I think the casserole needs a bit of an image boost. It needs a team of intrepid cooks, such as ourselves, to stand up for the casserole and all its soggy green bean and cream-laden bad PR and to remind people that casseroles have a place in the modern kitchen. Are you with me? If so, you’ll love this flavor-filled tomatillo-and-chicken chilaquiles casserole recipe.
What is a casserole?
Perhaps before you jump on board my casserole bandwagon you need a refresher course on what a casserole is. Well, it’s basically ingredients brought together in a single dish and then baked. It’s a one-dish dinner! Casseroles are the epitome of convenience but because perhaps some people took the idea of the casserole too far it has been tossed aside as an archaic relic or something our mothers made us eat.
A brief history of casseroles
The casserole has been around longer than ovens – when meat and vegetables were layered in ceramic pots and then covered in embers to cook. The French have perfected the casserole by way of the cassoulet, a hearty mix of beans, duck confit and various sausages. But in the U.S., we’ve seen the casserole as purely a means of convenience, pouring a few prepared ingredients into a single dish and baking it until bubbly and golden on top.
The modern casserole
I say there is nothing wrong with the casserole. Its rich history and wide use all around the world demonstrates that it’s a worthy and praised way of cooking but let’s push the casserole boundaries a bit. We can do ourselves a favor to think outside the box (or in this case perhaps outside that can of creamed soup) and re-envision a better casserole. If the basic parameters of a casserole are that it must be a mix of ingredients all baked together in a single dish to form a cohesive and delicious dinner, well, then our options are limitless.
About this chilaquiles casserole recipe
For this chilaquiles casserole recipe I took one of my favorite recipes and pared it down to its basic elements. My usual recipe for chilaquiles takes a while to make and it’s final assembly happens on the stove. But I wondered what would happen if I baked it all in a 9″ x 13″ baking dish and replaced the long simmered pork with quick-to-cook chicken? The result was dinner that had the same wow-factor as my famed stovetop chilaquiles but with a fraction of the time spent in the kitchen.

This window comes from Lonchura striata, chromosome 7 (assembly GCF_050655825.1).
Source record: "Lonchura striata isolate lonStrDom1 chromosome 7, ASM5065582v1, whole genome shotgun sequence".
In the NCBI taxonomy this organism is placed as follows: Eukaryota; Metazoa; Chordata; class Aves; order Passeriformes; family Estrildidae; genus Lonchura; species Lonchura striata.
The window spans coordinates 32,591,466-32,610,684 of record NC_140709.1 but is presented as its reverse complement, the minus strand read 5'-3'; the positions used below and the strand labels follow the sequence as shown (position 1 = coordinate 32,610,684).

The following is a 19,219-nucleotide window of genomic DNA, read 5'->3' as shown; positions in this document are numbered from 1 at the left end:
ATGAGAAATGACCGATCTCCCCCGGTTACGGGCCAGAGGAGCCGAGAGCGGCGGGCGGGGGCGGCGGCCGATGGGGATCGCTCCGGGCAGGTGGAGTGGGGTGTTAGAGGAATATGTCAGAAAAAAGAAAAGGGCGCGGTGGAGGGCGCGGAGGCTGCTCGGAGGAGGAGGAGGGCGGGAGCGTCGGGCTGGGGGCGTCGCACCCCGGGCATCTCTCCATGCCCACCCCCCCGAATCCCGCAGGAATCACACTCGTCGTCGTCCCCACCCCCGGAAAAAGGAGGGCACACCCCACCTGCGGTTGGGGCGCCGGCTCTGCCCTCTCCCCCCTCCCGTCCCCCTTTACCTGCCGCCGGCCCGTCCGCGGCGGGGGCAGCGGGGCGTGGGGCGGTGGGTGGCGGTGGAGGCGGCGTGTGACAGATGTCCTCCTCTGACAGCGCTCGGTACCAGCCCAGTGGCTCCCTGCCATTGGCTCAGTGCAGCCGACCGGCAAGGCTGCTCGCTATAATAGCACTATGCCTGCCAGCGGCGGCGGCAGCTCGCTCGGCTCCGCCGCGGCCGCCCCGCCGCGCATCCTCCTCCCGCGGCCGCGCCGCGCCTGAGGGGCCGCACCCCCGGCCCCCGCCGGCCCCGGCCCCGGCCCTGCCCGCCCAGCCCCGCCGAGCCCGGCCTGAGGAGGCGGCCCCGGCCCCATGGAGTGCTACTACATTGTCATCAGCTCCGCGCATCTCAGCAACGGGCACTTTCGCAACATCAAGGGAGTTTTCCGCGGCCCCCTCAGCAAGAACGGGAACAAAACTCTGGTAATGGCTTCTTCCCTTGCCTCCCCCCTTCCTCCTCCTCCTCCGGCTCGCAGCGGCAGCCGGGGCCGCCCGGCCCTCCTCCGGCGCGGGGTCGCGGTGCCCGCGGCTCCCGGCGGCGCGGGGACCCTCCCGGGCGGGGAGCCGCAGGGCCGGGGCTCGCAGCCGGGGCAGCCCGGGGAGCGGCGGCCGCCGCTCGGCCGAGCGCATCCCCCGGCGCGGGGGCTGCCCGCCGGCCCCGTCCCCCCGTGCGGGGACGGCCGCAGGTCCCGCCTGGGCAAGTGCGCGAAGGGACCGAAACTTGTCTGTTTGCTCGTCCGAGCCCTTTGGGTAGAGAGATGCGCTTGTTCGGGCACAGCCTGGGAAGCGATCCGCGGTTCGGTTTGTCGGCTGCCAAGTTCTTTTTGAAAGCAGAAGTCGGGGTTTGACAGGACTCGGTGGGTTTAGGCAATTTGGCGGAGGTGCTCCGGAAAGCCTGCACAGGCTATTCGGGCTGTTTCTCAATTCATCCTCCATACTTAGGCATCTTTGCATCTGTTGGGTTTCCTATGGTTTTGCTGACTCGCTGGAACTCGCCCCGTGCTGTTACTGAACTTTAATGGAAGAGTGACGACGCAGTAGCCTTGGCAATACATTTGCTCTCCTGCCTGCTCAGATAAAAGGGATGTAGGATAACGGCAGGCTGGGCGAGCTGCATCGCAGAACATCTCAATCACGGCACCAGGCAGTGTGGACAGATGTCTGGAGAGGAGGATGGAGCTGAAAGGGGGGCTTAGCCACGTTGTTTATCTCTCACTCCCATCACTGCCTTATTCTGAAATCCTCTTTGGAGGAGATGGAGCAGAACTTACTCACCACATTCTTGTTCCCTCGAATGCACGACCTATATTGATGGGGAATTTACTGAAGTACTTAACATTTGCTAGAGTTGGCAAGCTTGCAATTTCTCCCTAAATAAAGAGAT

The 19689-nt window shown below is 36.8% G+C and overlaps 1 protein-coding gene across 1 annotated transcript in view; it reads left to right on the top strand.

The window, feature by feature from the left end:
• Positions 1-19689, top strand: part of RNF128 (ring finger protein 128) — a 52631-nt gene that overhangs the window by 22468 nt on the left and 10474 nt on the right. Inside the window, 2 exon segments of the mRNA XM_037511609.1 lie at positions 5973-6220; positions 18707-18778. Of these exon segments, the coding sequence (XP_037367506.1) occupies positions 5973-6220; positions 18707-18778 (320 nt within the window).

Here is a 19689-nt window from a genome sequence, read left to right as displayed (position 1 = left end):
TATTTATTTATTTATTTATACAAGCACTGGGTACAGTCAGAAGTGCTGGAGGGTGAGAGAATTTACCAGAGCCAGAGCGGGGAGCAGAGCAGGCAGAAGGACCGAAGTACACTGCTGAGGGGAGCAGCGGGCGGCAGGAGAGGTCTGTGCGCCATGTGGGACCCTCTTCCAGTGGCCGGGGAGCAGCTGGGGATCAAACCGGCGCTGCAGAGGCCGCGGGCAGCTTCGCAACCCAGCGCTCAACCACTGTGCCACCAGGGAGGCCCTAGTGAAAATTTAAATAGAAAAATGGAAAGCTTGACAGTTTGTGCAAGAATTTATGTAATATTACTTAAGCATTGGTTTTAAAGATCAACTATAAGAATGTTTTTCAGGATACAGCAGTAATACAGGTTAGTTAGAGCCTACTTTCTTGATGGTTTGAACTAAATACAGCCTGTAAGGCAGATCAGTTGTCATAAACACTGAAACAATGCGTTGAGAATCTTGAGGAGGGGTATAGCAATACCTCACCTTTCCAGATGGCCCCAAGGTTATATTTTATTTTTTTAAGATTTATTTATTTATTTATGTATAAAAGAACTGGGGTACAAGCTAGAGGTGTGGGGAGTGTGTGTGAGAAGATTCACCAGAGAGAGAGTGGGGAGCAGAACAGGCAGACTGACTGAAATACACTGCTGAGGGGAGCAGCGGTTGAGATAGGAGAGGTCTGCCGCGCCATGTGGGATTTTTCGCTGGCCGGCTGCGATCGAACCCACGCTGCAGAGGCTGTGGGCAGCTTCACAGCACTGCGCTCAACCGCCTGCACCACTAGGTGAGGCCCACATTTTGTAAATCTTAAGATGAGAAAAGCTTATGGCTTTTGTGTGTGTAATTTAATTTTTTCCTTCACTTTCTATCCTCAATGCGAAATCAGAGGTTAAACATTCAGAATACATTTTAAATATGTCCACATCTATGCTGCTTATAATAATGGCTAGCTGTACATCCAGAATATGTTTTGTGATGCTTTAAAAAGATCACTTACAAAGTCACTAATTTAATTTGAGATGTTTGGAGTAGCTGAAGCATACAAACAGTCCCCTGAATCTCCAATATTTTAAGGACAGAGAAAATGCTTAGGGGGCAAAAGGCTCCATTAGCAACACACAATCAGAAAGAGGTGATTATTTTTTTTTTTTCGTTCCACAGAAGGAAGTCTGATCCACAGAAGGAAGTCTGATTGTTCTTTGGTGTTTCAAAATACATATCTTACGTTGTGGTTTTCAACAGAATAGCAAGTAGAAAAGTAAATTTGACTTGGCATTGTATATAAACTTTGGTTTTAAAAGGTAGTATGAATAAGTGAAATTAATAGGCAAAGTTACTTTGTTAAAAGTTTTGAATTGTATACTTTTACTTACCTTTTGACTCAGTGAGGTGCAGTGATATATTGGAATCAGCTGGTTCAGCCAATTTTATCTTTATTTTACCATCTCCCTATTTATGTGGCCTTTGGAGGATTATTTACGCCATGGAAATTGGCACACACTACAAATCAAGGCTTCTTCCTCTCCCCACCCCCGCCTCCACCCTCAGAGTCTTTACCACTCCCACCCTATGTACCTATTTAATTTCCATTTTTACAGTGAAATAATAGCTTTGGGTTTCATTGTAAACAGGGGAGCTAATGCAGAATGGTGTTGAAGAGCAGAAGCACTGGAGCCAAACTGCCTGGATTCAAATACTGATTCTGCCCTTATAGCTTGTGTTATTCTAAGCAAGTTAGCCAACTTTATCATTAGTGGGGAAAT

This quick-cooking casserole has layers of tangy green tomatillo salsa. If you prefer making your own I’ve provided the recipe, but feel free to use store-bought. On top of the salsa we layer in the cheese, and for this, really any good melting cheese will do. I like something with a good bit of punchy flavor like sharp cheddar or Gruyère, but I’ll mix that in with something softer like mozzarella, fontina or regular cheddar. To that we add a bit of shredded chicken – leftover roast chicken would be great here or really any leftover meat. Or simply cook up a couple of chicken breasts as I do in the recipe. And then finally chips. So yes, I basically made you a nacho casserole.
To the top I add a good bit of freshness by way of cilantro, scallions, pickled onions and salty cotija cheese. Avocados, sour cream and red onions are also a nice touch.
Chilaquiles casserole recipe
Serves 4 to 6
- 2 chicken breasts
- 1/2 teaspoon kosher salt
- 1/2 teaspoon ground cumin
- Pinch chili flake
- Zest and juice of 1 lime
- 8 ounces chips
- 2 1/2 cups cheese
- 2 1/2 cups tomatillo salsa (store-bought or homemade)
- Pickled jalapeños
- Pickled onions
- Sour cream
- Lime wedges
Preheat the oven to 350 F.
Place the chicken breasts in a skillet or small baking dish. Add the salt, cumin, chili flake and lime, then bake for 15 minutes or until just cooked through.
Let cool slightly then chop or shred.
In a 9″ x 13″ pan, add half of the salsa and then half of the chicken. On top of that layer on half of the chips and cheese. Repeat the process.
Bake until bubbly and all the cheese is melted and golden in parts. Garnish then serve.
Tomatillo salsa recipe
- 1 1/2 pounds tomatillos, outer husks removed
- 6 garlic cloves, peeled
- 1 onion, diced
- 1 cup cilantro stems
- Juice from 1 lime
- 1/2 cup water
Add the oil to a large, heavy skillet over medium heat.
Add the tomatillos. garlic and onions, then sear, turning them over in the pan every 3 to 4 minutes so they don’t burn. Roast for 10 to 15 minutes in the pan until the vegetables are tender and charred and caramelized in parts. If the garlic starts to brown too quickly, remove it from the pan and then continue to roast the tomatillos until they are tender.
Transfer the roasted garlic and tomatillos to a food processor. Add the cilantro stems and salt and blend until smooth. Add the lime juice and water then blend again. Taste and adjust the seasonings.
This salsa will keep for a week, covered and refrigerated.